Honolulu: Eat & Drink
EAT Diamond Head Market and Grill
3158 Monsarrat Ave., 808/732-0077
A health-conscious lunch spot. Order a grilled ahi sandwich to go, or sit inside and nosh on specials like the mochiko chicken bento. The blueberry scones make for a memorable breakfast, too.
EAT Kaka'ako Kitchen
Ward Centre, 1200 Ala Moana Blvd., 808/596-7488
The best local cuisine ever to be served on a Styrofoam plate, and the most affordable way to sample chef Russell Siu's latest creations. The ingredients used here-Nalo salad greens and fresh ahi, for example-also show up on the menu at 3660 on the Rise (3660 Waialae Ave, 808/737-1177, 3660.com), Kaka'ako's older and more expensive cousin.
EAT Eggs 'n Things
1911-B Kalakaua Ave., 808/949-0820
It's breakfast only at this surfing-themed joint. The egg and pancake specials start flying at 11 p.m. and keep coming until 2 p.m. the next day. Expect all walks of life after hours, from musicians and chefs just off work to famished insomniacs.
1936 S. King St., 808/947-2211
Jimbo Motojima's place is a well-kept secret-few tourists know about its awesome homemade rice, soba, and udon noodles, served with smoky broth and extras like shrimp tempura, vegetables, and seaweed. Warning: Lunch lines are long. Advice: Call ahead for take-out.
EAT Leonard's Bakery
933 Kapahulu Ave., 808/737-5591
An institution since the 1950s, and known for fresh-out-of-the-fryer Portuguese malassadas and malassada puffs. Only the coconut-haupia or guava-custard filling in the malassada puffs lets you know you're not in Lisbon.
EAT Ono Hawaiian Foods
726 Kapahulu Ave., 808/737-2275
Locals line up here for the authentic pork laulau (the meat is wrapped in taro leaves and steamed) and poke (a seviche-like dish). Ono adds its own twist to poi (a paste made from taro) by fermenting it slightly; add a little sugar and it tastes as good as yogurt.
EAT Rainbow Drive-In
3308 Kanaina Ave., 808/737-0177
A Honolulu favorite since 1961 and one of the best places to try a Hawaiian-style plate lunch: your choice of a main dish (such as teriyaki beef or boneless chicken) plus two sides, usually one scoop of macaroni salad and two scoops of white rice.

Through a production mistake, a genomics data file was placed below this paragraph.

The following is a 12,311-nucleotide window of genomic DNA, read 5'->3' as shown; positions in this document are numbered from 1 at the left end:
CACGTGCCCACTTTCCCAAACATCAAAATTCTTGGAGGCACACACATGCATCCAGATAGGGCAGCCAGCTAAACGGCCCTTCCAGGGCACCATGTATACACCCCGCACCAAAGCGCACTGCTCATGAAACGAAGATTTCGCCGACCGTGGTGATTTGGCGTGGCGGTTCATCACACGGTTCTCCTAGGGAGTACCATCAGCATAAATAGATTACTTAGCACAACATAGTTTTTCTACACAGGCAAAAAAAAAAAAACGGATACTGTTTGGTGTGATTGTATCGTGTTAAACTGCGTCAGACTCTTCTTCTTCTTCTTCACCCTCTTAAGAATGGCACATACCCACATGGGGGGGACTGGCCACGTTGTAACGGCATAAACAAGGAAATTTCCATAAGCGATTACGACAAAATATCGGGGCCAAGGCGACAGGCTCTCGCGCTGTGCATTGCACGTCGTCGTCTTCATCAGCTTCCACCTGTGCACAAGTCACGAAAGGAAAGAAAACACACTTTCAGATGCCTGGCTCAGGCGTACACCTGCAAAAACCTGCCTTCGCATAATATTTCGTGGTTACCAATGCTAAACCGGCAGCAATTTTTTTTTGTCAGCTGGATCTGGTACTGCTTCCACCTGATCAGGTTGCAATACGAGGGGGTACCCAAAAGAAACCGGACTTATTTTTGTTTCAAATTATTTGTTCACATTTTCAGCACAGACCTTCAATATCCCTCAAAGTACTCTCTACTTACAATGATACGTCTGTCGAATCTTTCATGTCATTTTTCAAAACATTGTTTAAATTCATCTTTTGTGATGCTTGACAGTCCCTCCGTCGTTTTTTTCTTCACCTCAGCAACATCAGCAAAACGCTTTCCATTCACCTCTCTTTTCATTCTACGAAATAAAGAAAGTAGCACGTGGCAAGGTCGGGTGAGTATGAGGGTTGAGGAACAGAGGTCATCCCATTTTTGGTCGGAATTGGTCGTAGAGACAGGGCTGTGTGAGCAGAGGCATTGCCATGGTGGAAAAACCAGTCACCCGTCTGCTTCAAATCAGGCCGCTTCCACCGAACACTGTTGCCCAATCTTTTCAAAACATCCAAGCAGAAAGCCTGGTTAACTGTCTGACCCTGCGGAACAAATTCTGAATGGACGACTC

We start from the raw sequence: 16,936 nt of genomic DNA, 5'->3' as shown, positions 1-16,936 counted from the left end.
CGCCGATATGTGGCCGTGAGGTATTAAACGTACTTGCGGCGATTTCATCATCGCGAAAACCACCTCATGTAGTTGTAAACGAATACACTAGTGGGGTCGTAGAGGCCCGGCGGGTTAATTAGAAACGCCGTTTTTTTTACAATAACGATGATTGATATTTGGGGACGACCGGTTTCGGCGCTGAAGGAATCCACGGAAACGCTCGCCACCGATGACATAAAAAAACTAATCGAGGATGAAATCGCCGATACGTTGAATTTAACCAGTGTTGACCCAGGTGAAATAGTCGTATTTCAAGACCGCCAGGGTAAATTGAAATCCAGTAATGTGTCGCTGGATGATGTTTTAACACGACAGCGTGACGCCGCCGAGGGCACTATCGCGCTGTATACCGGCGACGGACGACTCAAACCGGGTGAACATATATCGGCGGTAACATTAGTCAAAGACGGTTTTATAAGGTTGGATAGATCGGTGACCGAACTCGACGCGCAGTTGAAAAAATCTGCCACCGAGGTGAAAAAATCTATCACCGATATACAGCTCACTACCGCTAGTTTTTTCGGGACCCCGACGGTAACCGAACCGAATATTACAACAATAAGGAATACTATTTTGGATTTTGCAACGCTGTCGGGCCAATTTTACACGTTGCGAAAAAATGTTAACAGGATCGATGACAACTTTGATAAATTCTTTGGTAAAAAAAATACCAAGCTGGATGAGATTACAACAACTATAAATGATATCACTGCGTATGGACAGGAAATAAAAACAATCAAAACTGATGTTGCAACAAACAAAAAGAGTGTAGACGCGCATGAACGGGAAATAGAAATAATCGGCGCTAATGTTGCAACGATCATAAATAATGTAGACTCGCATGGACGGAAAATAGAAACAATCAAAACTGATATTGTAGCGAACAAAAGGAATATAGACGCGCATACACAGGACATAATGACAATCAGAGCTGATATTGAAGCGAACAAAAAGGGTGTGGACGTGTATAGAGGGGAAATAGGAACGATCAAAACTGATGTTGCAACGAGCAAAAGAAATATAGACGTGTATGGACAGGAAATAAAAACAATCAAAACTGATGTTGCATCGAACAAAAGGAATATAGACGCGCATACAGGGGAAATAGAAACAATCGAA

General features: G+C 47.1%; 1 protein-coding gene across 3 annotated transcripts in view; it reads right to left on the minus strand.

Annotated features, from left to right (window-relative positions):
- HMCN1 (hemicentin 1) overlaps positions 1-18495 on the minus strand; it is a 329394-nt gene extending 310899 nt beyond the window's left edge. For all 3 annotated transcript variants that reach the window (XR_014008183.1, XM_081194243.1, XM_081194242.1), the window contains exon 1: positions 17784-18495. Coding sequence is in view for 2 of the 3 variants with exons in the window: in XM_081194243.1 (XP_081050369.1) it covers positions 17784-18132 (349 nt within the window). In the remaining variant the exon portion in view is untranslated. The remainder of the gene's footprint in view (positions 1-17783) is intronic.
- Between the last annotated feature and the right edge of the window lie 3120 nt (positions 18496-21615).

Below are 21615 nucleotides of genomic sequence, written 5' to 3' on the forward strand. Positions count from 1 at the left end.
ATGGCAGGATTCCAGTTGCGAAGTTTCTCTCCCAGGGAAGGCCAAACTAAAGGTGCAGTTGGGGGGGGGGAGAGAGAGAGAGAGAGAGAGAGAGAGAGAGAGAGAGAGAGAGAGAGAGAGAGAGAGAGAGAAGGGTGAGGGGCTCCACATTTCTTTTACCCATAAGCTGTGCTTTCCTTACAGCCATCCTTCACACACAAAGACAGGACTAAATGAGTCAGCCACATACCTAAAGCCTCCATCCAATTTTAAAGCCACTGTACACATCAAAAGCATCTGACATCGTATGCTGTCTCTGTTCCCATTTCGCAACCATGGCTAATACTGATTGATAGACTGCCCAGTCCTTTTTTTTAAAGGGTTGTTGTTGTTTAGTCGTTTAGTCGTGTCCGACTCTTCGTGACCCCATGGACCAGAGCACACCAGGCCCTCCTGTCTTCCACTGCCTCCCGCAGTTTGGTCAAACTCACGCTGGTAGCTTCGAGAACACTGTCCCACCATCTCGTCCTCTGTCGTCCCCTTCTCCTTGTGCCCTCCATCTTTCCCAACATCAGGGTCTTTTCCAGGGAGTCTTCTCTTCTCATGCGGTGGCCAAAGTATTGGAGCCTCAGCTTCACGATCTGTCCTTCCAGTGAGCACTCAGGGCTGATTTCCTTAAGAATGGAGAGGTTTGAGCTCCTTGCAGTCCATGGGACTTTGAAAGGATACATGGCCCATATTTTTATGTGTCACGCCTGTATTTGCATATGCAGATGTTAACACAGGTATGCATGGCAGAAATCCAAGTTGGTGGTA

EAT You Hungry
1695-D Kapiolani Blvd., 808/949-8707
Visitors are unlikely to hear much pidgin spoken in the islands-it's more of a private language for locals-but the Hawaiian restaurant You Hungry provides a taste. Instead of regular and large, the menu distinguishes between "sorta hungry" and "hungry" portions; a toothpick jar is labeled like pick teet?
SPLURGE Hau Tree Lanai
Inside the New Otani Kaimana Beach Hotel, 2863 Kalakaua Ave., 808/921-7066
Outdoor seating on the Gold Coast of Waikiki (at the Diamond Head end of Kapiolani Park). The Pacific Rim specialties like garlic seared ahi or mango-marinated pork chops are particularly good. Reservations are a must; request one of the romantic oceanfront tables.
THE VERY BEST MAI TAI
The quintessential Hawaiian cocktail, the mai tai (Tahitian for "the very best") was actually created in California at the tiki-themed chain restaurant Trader Vic's in 1944. The recipe didn't make its way to the islands until the '50s. Though the fruity rum concoction has gradually devolved into a cough-syrupy mess, a handful of hotel bartenders still know how to mix up the real deal. House Without a Key is the hands-down favorite. Its version has a slight hint of almond, and is served over crushed ice with fresh mint, purple orchid, lime, and a sugar cane stirrer (Halekulani hotel, 2199 Kalia Rd, 808/923-2311). Four runners-up: Hau Tree Lanai (Kaimana Beach Hotel, 2863 Kalakaua Ave., 808/921-7066), Mai Tai Bar (Royal Hawaiian Hotel, 2259 Kalakaua Ave., 808/923-7311), The Banyan Veranda (Sheridan Moana Surfrider, 2365 Kalakaua Ave., 808/922-3111), and Barefoot Bar (Hale Koa Hotel, 2055 Kalia Rd., 808/955-0555).